|My new POW tool!|
The Snotel at Mores Creek Summit reported a whopping 75 inches, an increase in excess of 48 inches (4 feet!). It was no surprise that some pull-outs were not plowed (such as Winter's Corner), and that the parking area at the Summit was limited in parking space. With very few options available I decided to make few laps at Freeman. There was another party at Freeman that selected to put an uphill trail on the main ridge. I still was not sure there was not going to be combat with the brush approaching from the ridge, and opted to built a second uphill track close to a run some call "Elevator" (ski line dropping to the switchback). As expected, trail breaking required more work due to the unconsolidated nature of the new snow.
No whumpfing, cracking, or other sign of instability were present during the climb and approach via a NE subtle ridge to the 7000 feet level. During the drive, and ski touring, crown fractures were visible at SW, W, NE, NW, and N aspects. The fractures appeared to be 25-30 cm deep that ran during the storm cycle only at very steep 37-39 degrees slopes between 6000-7000 feet. Terrain above 7000 was obscured and/or not visible. NO avalanches were observed that might have run on the old snow interface.
|Some brush still poking out even with 4 feet of new snow!|
|Mores Creek Summit Winterland|
I was very fortunate that the camera worked early in the day, and allow me to record the PST (Propagation Saw Test) and Ct (Compression Test). After finishing the the snowpit, my Nikon point & shoot refused to work - it reported a "lens error". Too bad, since it did not allow me to document the several areas with crown fractures.
Below a video for the PST test in a 26 degree slope with East aspect. As you will notice in the video, I was surprised by the propagation at the interface between the New snow and old facet layer (~65 cm from the ground) after just sliding the saw )blunt side) less that 5 cm. The slab experienced a sudden collapse after the propagation, suggesting a Q1 score.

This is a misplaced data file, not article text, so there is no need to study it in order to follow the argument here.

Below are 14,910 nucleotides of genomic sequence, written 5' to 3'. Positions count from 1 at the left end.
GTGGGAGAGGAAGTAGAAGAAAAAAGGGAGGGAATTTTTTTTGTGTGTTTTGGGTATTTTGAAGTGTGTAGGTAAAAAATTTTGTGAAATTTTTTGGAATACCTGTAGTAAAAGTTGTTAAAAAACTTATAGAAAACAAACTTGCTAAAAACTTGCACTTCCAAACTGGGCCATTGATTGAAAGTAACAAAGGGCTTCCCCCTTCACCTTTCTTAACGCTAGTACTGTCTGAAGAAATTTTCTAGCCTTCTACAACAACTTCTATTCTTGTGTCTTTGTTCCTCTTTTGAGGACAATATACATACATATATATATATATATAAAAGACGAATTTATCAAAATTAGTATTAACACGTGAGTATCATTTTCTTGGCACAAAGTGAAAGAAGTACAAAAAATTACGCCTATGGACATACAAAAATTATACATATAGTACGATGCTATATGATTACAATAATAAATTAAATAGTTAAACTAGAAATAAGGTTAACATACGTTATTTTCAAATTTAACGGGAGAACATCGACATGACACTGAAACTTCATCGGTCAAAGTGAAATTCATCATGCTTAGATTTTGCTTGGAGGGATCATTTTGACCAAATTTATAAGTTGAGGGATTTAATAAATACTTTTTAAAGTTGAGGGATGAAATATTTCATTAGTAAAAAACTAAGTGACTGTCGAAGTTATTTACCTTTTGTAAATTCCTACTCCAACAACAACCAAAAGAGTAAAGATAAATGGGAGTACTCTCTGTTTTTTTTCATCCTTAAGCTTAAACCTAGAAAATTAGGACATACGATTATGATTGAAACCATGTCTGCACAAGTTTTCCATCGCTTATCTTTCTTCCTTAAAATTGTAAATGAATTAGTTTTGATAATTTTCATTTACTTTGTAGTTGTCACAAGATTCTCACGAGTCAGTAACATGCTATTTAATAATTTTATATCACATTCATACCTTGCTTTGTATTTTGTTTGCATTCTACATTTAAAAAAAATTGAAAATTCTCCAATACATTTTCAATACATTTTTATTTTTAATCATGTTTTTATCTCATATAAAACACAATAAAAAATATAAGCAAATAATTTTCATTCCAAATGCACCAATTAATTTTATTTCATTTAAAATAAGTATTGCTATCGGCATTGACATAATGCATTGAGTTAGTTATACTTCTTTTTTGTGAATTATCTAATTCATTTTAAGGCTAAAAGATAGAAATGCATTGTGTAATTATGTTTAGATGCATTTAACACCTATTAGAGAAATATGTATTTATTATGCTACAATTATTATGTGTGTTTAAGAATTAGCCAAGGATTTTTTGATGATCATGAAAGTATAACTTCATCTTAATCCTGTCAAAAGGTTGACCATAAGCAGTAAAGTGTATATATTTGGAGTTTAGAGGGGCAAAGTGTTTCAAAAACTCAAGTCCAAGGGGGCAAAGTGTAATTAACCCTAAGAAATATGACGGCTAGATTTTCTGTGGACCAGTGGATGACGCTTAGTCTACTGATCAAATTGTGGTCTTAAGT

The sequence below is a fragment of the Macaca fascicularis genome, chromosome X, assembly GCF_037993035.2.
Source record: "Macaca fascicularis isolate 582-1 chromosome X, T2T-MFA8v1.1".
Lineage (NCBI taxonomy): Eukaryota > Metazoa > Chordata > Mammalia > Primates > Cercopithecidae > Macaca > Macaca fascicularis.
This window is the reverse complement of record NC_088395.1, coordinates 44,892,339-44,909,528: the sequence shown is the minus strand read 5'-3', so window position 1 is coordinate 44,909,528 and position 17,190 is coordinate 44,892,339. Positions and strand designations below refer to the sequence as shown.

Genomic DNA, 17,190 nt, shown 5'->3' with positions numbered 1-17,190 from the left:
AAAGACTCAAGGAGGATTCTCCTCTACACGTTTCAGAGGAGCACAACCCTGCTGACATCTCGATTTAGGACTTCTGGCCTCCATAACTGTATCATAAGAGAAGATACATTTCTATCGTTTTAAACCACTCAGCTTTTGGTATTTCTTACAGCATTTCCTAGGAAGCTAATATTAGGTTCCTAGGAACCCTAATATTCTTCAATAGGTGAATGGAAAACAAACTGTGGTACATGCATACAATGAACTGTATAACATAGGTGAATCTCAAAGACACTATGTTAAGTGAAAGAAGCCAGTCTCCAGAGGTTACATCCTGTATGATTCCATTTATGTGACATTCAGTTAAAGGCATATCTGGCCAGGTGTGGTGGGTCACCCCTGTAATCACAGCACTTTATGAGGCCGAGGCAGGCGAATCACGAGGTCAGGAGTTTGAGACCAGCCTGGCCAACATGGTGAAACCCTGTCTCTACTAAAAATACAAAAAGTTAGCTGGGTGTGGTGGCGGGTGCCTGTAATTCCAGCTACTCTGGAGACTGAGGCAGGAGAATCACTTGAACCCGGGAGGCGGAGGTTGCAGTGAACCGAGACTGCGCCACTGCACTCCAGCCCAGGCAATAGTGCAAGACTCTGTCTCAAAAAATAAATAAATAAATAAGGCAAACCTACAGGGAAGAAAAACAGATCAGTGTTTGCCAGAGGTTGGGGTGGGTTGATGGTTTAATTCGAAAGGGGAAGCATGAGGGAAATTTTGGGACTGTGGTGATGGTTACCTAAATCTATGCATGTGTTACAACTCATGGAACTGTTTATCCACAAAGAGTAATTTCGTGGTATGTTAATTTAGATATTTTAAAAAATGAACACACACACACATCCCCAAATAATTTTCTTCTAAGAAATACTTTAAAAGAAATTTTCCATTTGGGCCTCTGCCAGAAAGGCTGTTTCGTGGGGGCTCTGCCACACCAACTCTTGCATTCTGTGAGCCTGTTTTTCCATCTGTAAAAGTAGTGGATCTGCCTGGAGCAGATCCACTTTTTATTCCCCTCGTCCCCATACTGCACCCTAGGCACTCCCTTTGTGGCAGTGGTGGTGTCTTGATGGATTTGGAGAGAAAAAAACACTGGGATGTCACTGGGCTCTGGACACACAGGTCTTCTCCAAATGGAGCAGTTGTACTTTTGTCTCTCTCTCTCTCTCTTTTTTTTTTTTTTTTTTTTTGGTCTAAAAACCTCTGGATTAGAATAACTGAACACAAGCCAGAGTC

The next video is for the compression column test. A previous test, not recorded resulted in a CTVQ1, or column failure during isolation. On this video, a second column was isolated and failed after just placing the shovel blade in top of the column, perhaps between a CTV and CT1Q1.
This was a surprise to me, to find the deeply buried facet layer so sensitive at relatively low elevation (6800 feet) and after being buried so deeply (1.3 meters) by a slab.
|Snowpit: New snow from 65 to 195 cm|
Between 65 and 155 cm the snow was 4 finger hard, and fist hard from 155 to the surface at 195 cm. A very thin and delicate rain crust was present 20 cm below the snow surface.
The weak layer - a fist hard 2 cm layer of large facets - was found above the pencil hard ground to 63 cm old snow layer.
The snow pit work did not detected any remarkable or reactive layer in the new snow (top 1.3 meter). While skiing down in terrain 30-32 degrees, no new snow surface instabilities were detected, and ski cutting in wind loaded and steep roll-overs did not produce results.
Considering that evidence of "deep" instability was found:
- high probability for trigger likelihood (Easy CT scores)
- high probability for fracture propagation (PST 5/100 End)
- high likelihood of slip after fracture nucleation and propagation at a depth of 1.3 meter (Q1 Scores)
Last weekend a second Avalanche L1 course was completed by Pedro and I. We had a good time at Freeman on Saturday, and a fabulous day at Banner Summit on Sunday.
|Students at Freeman (Top) and Avi Instructors demonstrating companion rescue.|
|Carl 3X - enjoying the turns last Sunday!|
|Carl and Judy gathering data.|
|Pedro with a couple of students at Banner Summit|
I would like to take a few lines to congratulate the students that completed the AVI L1 course last MLK weekend. And knowing that they enjoy this blog, I will include few pictures below for their enjoyment. Thanks Judy for the PICS!